Problem (part 2/2): Docile and Unruly Bodies in School

<< Current concerns with the “distraction” of contemporary students reveal uneasiness about the processes and operations through which contemporary students acquire literacy. If literacy has historically been associated with school, something incrementally gained in the “move from grade level to grade level” (Trimbur 286), that conception of literacy is now undercut by the increasing agency many students have in determining how they become literate and which literacies they value. In Trimbur’s terms, stakeholders who have been responsible for defining literacy in recent US history may be losing power. The anxiety associated with whether literacy is losing its ability to mark status and class now extends to whether the separation between literacy experts and those who need instruction can be maintained. We are beginning to wonder whether students are paying attention to the standards of schooled literacy as they are learning to read and write elsewhere: online.

How Can Foucault Help us Understand Representations of Student Bodies?

Read in light of Foucault’s image of docile bodies, the view of schooling as it intersects with crisis discourse developed in Digital Nation is telling. The images of literacy decline developed often assume a paradigm that measures literacy abilities based on school performance and the docility of student bodies in relation to the standards delivered by educational professionals. As MIT Professor Jones reminds us, educators often test students on “how well they are paying attention in lecture” and “how well they are absorbing material.” Indeed, the operations of the “distracted” digital native reject the positioning of their bodies as something to be controlled by the techniques of schooling. Eliza’s image in contrast with Johnny’s reveals hints of this tension, as a body that the documentary describes as “distracted by everything” appears more like one captivated with rapt attention—but toward a writing technology of her own choosing rather than one sanctioned by professionals. While this example is implicit, there are other moments of more overt tensions between schooled and non-school literacy in the film in which student bodies resist being controlled or show the ambiguity between where important literacies come from. For example, while analyzing the positive impact new technologies had on an urban middle school in transcript selection 2, the documentary captures students explaining that they often visit websites when “teachers bore us.”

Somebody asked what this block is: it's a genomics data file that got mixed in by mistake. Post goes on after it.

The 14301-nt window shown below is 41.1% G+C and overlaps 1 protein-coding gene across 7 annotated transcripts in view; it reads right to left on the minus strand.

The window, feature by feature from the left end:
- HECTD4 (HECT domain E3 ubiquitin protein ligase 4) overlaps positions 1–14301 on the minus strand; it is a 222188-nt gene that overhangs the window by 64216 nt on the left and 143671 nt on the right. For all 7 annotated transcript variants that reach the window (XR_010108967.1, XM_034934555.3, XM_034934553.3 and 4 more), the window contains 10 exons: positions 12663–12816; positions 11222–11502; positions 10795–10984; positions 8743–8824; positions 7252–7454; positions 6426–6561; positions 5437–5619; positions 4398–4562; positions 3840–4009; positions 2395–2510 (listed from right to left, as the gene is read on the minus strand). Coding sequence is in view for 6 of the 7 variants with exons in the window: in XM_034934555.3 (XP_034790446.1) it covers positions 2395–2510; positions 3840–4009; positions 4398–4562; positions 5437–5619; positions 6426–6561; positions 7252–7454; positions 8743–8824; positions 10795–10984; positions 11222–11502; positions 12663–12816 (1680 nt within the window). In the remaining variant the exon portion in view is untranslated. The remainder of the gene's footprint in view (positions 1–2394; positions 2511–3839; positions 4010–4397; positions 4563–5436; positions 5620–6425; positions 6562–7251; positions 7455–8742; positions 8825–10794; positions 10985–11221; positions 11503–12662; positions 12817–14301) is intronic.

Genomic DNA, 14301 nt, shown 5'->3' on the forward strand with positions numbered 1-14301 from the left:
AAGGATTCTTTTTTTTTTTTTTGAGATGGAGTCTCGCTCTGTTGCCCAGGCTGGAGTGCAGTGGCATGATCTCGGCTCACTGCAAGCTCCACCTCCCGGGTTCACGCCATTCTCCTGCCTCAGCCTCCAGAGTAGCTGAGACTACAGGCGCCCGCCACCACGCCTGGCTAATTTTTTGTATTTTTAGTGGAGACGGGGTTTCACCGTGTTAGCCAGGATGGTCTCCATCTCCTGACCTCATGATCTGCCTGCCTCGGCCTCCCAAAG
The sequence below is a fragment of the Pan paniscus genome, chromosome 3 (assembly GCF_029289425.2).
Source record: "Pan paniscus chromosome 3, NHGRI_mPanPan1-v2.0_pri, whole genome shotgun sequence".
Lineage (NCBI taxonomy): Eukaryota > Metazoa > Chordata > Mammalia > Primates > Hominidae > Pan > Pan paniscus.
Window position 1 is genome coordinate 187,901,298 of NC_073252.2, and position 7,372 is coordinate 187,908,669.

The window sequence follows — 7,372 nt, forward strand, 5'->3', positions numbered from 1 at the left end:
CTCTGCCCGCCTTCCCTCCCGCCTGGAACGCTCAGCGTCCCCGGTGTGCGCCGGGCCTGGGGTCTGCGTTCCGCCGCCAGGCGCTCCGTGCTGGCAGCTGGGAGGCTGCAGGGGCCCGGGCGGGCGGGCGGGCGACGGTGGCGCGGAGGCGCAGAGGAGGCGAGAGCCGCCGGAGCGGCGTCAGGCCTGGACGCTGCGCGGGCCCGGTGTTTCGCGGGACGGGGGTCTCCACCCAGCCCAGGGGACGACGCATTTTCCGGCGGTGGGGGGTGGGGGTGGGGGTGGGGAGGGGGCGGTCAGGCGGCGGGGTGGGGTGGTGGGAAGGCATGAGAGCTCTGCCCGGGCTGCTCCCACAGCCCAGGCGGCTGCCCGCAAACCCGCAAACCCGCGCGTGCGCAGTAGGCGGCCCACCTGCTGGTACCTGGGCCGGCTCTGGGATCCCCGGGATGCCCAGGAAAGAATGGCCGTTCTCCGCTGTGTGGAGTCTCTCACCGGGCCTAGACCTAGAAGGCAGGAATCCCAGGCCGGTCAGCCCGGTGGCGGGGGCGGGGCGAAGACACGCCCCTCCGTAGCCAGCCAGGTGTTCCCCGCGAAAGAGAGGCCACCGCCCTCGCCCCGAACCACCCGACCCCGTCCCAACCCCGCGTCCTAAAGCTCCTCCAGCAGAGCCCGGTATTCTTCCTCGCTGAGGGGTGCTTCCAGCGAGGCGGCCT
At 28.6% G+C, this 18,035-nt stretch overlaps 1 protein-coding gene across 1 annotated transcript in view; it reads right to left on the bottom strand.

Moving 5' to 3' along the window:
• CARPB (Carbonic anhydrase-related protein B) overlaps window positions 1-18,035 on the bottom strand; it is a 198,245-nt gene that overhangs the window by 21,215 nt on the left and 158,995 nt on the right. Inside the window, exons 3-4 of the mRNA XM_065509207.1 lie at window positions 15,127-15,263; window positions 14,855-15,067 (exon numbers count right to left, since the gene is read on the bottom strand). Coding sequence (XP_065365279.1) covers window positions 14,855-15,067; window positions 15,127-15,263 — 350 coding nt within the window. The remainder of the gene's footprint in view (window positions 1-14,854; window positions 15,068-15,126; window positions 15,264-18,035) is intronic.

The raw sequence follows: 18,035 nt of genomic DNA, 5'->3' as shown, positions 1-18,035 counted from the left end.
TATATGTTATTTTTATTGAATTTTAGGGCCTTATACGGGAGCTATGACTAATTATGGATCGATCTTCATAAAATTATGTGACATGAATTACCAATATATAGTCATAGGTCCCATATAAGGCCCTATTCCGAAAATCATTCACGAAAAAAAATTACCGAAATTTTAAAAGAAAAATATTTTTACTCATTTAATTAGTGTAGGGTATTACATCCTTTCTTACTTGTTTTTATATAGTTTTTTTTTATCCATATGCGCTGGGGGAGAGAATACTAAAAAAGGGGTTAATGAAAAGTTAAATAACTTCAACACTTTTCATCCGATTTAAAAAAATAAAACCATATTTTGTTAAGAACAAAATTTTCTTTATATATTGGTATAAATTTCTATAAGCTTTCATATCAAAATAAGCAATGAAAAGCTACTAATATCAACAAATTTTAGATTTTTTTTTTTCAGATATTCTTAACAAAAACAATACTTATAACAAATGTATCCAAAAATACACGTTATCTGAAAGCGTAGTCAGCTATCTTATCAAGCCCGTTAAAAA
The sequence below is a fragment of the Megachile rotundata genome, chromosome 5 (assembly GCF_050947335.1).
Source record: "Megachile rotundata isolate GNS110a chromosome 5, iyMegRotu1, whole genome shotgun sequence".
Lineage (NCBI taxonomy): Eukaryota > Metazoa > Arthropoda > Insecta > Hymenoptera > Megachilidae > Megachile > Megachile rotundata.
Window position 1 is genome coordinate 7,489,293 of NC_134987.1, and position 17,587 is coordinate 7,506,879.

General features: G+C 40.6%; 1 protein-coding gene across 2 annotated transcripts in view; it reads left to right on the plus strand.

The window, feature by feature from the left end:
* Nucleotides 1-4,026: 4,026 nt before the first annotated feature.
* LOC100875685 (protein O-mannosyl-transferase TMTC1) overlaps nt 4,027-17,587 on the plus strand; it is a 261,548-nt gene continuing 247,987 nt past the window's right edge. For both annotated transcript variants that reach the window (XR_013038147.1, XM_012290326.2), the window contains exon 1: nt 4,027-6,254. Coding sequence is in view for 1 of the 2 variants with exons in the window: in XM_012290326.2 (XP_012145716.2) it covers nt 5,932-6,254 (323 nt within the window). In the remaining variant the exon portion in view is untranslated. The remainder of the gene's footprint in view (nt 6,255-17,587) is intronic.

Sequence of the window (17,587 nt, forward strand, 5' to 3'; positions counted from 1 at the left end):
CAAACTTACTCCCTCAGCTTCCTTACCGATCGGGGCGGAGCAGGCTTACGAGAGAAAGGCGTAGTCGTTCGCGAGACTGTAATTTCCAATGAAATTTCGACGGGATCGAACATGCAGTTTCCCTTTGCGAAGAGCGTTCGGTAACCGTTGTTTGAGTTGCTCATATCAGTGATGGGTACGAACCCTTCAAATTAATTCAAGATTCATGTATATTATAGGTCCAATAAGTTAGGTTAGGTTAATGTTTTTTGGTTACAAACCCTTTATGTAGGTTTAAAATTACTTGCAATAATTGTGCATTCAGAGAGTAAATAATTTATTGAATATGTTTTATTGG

link to students explaining website visits in Digital Nation documentary

Why Should We Care About These Representations?

In moments like these, I sense a different story about literacy developing. The conception of literacy as skill set portioned out to students in schools is breaking down, not necessarily as a result of changes enacted by educators but alongside the increasing importance of literacy practices that happen outside school settings (and often employing digital technologies). Students are not entering school as docile bodies with respect to their literacy practice, but are instead quite unruly. Active processes and practices that come from their own digital reading and writing practices are connected to their patterns of engagement, including those enacted in school. As the young student named Osafo captured in the selection above states, if their teachers bore them, they will read or write something else. >>